Acidity often gets a bum rap. Maybe it’s because of all the television commercials for drugs designed to control heartburn and acid reflux.
But the acid in our stomachs (hydrochloric acid) is thousands of times stronger than any acid you’ll find in coffee. It’s only when the acid gets out of the stomach, splashing up into the esophagus, that it burns. In some people, coffee makes that happen, but it’s not the coffee’s acid that’s burning; it’s the stomach’s.
Several of the weak acids in coffee are the same as those found in apples and grapes, and are not at all stomach-upsetting. But if you’re still not convinced, most of these acids are volatile and are released upon roasting, so it may surprise you to know that the darkest roasts may have the lowest acid content.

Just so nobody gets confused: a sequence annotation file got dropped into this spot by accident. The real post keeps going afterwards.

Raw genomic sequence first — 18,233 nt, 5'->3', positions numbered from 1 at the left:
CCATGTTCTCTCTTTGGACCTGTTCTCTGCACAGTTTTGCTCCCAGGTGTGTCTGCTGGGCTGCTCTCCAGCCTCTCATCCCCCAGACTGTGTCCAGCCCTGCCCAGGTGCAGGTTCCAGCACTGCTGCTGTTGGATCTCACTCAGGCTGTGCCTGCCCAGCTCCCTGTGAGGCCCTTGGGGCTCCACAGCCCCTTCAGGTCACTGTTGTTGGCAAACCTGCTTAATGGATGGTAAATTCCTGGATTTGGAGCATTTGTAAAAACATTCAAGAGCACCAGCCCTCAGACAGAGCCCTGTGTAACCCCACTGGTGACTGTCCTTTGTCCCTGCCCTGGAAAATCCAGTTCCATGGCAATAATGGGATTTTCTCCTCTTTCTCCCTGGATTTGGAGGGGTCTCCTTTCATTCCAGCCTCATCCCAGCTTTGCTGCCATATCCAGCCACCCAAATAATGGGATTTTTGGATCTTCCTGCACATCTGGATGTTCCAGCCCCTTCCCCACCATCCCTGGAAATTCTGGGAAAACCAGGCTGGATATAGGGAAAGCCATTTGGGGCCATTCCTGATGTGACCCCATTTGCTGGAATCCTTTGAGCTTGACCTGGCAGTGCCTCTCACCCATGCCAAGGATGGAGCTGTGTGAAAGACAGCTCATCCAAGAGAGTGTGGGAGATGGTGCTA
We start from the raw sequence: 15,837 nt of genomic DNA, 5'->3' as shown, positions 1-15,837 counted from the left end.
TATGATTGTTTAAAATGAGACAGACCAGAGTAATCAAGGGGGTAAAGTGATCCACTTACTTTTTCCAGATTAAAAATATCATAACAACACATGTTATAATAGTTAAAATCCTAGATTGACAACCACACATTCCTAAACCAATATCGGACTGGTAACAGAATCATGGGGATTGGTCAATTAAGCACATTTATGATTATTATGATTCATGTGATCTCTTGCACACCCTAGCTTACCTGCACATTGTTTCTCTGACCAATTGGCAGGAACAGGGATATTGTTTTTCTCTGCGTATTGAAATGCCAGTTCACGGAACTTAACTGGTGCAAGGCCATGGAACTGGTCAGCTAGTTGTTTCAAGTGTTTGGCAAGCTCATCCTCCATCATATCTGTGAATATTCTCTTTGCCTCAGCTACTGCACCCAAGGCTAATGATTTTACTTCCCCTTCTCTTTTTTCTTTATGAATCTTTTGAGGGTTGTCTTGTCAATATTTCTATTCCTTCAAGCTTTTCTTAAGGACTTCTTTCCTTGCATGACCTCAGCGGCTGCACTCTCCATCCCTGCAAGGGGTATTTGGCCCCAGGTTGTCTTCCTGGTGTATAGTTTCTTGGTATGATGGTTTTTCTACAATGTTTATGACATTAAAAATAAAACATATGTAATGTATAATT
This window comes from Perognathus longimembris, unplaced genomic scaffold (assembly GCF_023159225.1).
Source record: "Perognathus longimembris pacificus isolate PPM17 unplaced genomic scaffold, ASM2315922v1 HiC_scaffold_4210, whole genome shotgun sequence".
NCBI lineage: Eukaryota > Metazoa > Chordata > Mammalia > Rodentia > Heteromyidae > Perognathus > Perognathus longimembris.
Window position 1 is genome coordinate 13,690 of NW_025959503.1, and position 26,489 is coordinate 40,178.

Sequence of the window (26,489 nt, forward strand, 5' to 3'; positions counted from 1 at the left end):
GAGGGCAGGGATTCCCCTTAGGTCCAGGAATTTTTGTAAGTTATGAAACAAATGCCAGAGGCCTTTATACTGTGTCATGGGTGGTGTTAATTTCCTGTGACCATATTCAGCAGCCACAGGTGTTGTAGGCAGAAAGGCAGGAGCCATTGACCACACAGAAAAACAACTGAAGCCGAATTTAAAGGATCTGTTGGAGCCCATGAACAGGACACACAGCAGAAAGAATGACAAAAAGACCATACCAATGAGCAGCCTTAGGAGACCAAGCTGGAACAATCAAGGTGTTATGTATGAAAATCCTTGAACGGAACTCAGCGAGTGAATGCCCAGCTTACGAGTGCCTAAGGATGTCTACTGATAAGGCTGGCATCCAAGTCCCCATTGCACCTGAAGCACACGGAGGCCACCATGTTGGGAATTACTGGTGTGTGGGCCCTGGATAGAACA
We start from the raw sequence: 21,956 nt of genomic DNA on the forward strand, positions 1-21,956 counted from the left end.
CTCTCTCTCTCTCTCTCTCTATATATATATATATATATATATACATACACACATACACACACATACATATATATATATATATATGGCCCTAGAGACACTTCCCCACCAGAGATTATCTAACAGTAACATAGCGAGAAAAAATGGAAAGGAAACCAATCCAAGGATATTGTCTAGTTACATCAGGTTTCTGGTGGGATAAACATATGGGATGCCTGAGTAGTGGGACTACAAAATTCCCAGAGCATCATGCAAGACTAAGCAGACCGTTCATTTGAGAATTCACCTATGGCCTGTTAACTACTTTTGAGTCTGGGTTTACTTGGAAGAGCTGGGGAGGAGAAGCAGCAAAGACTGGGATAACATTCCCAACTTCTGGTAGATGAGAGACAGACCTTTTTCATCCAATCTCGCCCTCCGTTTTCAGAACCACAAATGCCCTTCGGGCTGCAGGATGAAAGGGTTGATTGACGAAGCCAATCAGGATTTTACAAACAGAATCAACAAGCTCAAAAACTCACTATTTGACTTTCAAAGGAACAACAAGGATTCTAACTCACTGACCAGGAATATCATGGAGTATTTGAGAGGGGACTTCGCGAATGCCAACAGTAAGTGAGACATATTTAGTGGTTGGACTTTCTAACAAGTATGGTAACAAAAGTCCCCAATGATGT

The citric, malic, acetic, and other acids in coffee add liveliness to the flavor, not bitterness.
Acids in general are not bitter; they’re sour. Caffeine is bitter, but it contributes only about 10 percent of the bitterness in coffee. And don’t turn your nose up at bitterness; it’s an important flavor component of coffee, just as it is in the other two essential food groups, beer and chocolate.
So forget about acid, and just find a coffee you like. If all coffees “tear your stomach apart,” I don’t have to tell you what to do. Just say “No.”